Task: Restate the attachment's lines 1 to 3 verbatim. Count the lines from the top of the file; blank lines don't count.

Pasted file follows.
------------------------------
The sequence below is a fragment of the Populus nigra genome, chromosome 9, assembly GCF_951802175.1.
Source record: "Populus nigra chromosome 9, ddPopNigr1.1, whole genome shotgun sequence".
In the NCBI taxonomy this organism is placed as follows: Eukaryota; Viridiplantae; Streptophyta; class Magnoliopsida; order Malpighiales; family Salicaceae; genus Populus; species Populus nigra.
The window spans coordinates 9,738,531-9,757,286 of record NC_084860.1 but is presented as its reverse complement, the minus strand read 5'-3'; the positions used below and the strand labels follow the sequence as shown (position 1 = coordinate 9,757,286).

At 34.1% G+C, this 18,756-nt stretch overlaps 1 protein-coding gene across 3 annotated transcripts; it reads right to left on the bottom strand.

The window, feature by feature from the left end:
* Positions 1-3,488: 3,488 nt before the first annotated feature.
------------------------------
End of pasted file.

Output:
The sequence below is a fragment of the Populus nigra genome, chromosome 9, assembly GCF_951802175.1.
Source record: "Populus nigra chromosome 9, ddPopNigr1.1, whole genome shotgun sequence".
In the NCBI taxonomy this organism is placed as follows: Eukaryota; Viridiplantae; Streptophyta; class Magnoliopsida; order Malpighiales; family Salicaceae; genus Populus; species Populus nigra.